Question 5: There’s a lot of noise/grain in my iray renders…
Answer: iray will refine an image over time by removing noise/grain to acceptable levels. Some scenes are more efficient at this than others. For example, an architectural interior scene lit by a small light source (or a few small light sources) will take a very long time to clear as opposed to an architectural interior scene lit by very large windows (daylight) and/or large area light sources. Your hardware plays a big role in how efficient/quickly a scene renders as well, just as it does with CPU rendering. You can also find scene optimization tips on the iray website HERE.
Question 6: Can iray render animations?
Question 7: iray isn’t using my GPU.
Answer: It may be something as simple as you need to update your GPU drivers. Or perhaps you’re using an older GPU that doesn’t have CUDA cores? You can update your GPU drivers from the nvidia website. You can also find a list of CUDA-enabled GPUs here.
Question 8: Will my ATI card work with iray?
Answer: No, you’ll need an nvidia card for iray. At least that’s how it is as of the time of writing this article.
Question 9: How well does GPU “X” work with my 3ds Max viewport?
Answer: I personally have no idea. I’ve seen people using similar GPUs and their 3ds Max viewport experiences were completely different because they worked on different types of scenes or rigs, etc..
Question 10: What if I want to assign a specific GPU to use?
Answer: In the 3ds Max/Design 2012 Subscription Advantage Pack there’s an update to iray that allows you to specify hardware used in the settings. Prior to that you could use string commands or better yet, the iray manager script.
Question 11: I can’t use iray because it’s far too slow.
Answer: Path tracing applications aren’t right for every scene. For example, architectural interior scene illuminated with a few small light sources will typically take a long time to render with path tracing type applications. The same interior scene lit with large windows and/or light sources won’t take as long to render. So if your main job is illuminating interiors with a candles, path tracing type applications will probably not be your best choice in rendering software. However, it should work fairly well for things like architectural exteriors and product/automotive visualization.
Of course hardware also plays a huge role in how efficient iray and similar GPU rendering applications are…but that shouldn’t be surprising since it’s true for all rendering applications (CPU and GPU based).
Question 12: How can I optimize my scenes for GPU rendering?
Answer: Keep geometry limited to the basic amount of subdivisions needed. You’ll also want to keep in mind that geometry/proxy instancing on a GPU doesn’t work as efficiently as it does with more typical CPU based rendering applications (at least that’s how it is at the time of writing this).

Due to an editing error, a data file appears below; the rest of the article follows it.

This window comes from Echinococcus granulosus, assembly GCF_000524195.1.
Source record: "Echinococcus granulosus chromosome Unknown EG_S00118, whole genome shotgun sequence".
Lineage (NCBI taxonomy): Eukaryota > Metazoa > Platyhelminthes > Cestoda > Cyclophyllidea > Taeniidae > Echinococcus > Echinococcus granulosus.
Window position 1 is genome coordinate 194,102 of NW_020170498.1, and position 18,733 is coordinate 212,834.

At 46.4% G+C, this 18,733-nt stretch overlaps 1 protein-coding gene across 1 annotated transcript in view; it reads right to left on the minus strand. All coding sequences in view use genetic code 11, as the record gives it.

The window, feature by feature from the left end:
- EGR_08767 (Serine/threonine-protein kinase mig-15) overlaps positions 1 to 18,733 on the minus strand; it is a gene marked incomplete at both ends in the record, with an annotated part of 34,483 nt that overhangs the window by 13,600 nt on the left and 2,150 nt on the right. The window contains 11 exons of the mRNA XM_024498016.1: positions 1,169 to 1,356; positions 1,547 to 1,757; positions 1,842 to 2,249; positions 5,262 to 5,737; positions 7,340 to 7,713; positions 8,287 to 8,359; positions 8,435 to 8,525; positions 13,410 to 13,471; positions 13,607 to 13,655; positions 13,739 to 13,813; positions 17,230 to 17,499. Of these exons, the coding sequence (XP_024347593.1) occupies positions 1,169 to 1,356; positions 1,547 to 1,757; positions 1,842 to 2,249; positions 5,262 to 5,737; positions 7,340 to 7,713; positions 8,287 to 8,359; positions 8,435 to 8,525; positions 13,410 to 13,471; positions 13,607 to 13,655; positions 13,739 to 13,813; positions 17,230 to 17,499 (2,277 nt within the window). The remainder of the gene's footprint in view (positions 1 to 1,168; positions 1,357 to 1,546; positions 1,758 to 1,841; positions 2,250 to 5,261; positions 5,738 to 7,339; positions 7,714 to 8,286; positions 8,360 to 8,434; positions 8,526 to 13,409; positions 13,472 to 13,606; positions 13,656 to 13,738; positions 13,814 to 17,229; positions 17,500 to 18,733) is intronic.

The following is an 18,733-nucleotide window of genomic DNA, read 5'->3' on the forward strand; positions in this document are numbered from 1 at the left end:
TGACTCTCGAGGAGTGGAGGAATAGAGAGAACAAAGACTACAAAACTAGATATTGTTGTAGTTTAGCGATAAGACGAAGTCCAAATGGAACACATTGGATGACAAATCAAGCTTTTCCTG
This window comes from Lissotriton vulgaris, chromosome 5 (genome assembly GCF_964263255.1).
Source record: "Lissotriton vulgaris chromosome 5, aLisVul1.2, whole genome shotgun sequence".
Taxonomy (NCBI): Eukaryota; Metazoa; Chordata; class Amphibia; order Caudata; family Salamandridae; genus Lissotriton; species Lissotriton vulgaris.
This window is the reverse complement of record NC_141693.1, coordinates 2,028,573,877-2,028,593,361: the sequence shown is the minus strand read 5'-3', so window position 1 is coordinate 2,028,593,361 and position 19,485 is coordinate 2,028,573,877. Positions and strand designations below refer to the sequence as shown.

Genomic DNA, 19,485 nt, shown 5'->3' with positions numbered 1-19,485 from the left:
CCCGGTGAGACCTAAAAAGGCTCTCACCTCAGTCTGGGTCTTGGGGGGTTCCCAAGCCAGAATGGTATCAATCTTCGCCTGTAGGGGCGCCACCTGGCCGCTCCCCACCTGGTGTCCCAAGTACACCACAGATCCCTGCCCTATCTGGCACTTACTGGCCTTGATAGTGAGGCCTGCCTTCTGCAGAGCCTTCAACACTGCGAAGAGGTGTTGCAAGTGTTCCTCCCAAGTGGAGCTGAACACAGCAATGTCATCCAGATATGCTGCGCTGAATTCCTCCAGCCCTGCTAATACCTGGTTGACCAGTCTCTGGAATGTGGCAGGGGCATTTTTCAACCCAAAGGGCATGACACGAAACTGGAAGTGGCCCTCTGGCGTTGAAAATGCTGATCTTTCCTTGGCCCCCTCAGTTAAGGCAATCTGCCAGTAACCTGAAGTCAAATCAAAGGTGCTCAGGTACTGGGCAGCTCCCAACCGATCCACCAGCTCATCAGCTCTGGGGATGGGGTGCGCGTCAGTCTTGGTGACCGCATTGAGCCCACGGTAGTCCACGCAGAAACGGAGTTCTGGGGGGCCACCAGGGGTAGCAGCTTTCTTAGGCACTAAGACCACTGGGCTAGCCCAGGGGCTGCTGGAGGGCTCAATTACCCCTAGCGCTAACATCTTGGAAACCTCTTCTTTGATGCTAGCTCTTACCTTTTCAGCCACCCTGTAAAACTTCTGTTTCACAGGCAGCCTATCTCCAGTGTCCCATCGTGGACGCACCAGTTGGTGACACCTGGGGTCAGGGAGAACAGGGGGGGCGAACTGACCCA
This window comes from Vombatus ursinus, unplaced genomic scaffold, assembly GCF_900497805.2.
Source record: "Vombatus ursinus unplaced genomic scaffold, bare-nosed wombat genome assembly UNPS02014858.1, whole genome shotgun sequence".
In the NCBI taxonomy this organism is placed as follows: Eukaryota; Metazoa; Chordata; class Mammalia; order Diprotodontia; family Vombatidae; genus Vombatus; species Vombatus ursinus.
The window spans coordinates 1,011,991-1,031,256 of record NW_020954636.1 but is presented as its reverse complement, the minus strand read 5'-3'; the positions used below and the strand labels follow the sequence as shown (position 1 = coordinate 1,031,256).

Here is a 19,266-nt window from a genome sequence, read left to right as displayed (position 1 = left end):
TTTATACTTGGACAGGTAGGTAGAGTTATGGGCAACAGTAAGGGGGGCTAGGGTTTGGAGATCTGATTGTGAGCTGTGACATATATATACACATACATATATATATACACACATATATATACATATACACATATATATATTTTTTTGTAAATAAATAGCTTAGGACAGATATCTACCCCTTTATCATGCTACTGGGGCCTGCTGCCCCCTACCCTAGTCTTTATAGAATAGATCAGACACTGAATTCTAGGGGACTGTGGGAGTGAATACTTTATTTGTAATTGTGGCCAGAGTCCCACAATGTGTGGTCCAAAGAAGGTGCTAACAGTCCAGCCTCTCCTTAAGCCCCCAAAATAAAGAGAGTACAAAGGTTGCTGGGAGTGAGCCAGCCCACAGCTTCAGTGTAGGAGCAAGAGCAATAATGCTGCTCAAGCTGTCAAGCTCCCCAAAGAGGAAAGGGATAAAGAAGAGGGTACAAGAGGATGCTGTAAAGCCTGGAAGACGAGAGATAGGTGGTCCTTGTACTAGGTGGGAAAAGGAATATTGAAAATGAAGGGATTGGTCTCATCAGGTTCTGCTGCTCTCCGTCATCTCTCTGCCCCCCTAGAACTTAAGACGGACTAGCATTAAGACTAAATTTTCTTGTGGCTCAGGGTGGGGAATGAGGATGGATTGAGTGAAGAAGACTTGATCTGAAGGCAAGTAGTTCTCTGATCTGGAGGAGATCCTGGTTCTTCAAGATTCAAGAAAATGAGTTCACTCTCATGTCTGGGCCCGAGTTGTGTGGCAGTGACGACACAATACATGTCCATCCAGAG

Keeping texture maps as light as possible, and as few as you can get away with will be helpful with memory as well.
In iray ver.1 the frame buffer itself would consume memory but that has been addressed in newer versions so frame buffer size shouldn’t matter going forward.
You can also find some performance tips as well as tips for preparing content for iray at the irayrender.com website.
Question 13: What are your system specs?
My current GPU based workstation is built using these parts:
Mainboard: ASUS P6T7
CPU: Intel i7 960 3.2GHz
Ram: OCZ 12gb (3 x 4GB)
GPU01: nVidia Quadro 6000
GPU02: nVidia Tesla c2075
GPU03: nVidia Tesla c2075
Power Supply: Antec 1200 watt modular
Case: Corsair Obsidian 800D Full Tower
O/S: Windows 7 (64-bit)
Question 14: How much memory will I need for my scene?
Answer: Depends on your scene. Shane Griffith provided the following guidelines in is iray FAQ at the AREA site: For estimating memory usage, budget about 1 GB per 8 million triangles, to which you must also add 3 bytes/pixel for any referenced bitmaps.
A real world example would be THIS scene used 908mb of GPU memory. The scene stats were: 3,093,471 poly’s / 1,781,655 verts with several texture maps used throughout the scene.
Question 15: iray never seems to stop rendering, even when the results look clean.
Answer: Sounds like you have set the render time to unlimited. Which of course means the render will continue until you manually stop it..
Question 16: Can I render final images with iray or is it just an active shade preview?
Answer: Yes. You can render/save final images with iray and use it as an activeshade option.
Question 17: Using the primary GPU for rendering isn’t as efficient as having a dedicated secondary GPU for rendering because driving the monitor/display consumes some of the available memory. What can I do to help free up some of this memory?
Answer: You can turn off all the bells/whistles/pretty stuff in windows (like the AERO options, etc.). Shut down as many graphic consuming resources as possible. For example, Oguz Birgoren reported that switching 3dsmax over to OpenGL frees up more GPU memory than using Nitrous or DirectX.
Question 18: iray is not using my GPU to render / I see some GPU error messages
Answer: Make sure you’re using a version of 3ds Max that supports rendering with your GPU(s). For example, if you’re using a kepler based GPU (6XX series GTX cards for example), then you must to be running a version of 3ds Max that supports that GPU. That means you must be running 3ds Max 2013 with PU06 or higher to use a kepler based GPU.
You’ll also want to make sure that you’re running the latest drivers for your GPU. Also ensure your power supply (and motherboard) can handle the GPU(s) that you have installed.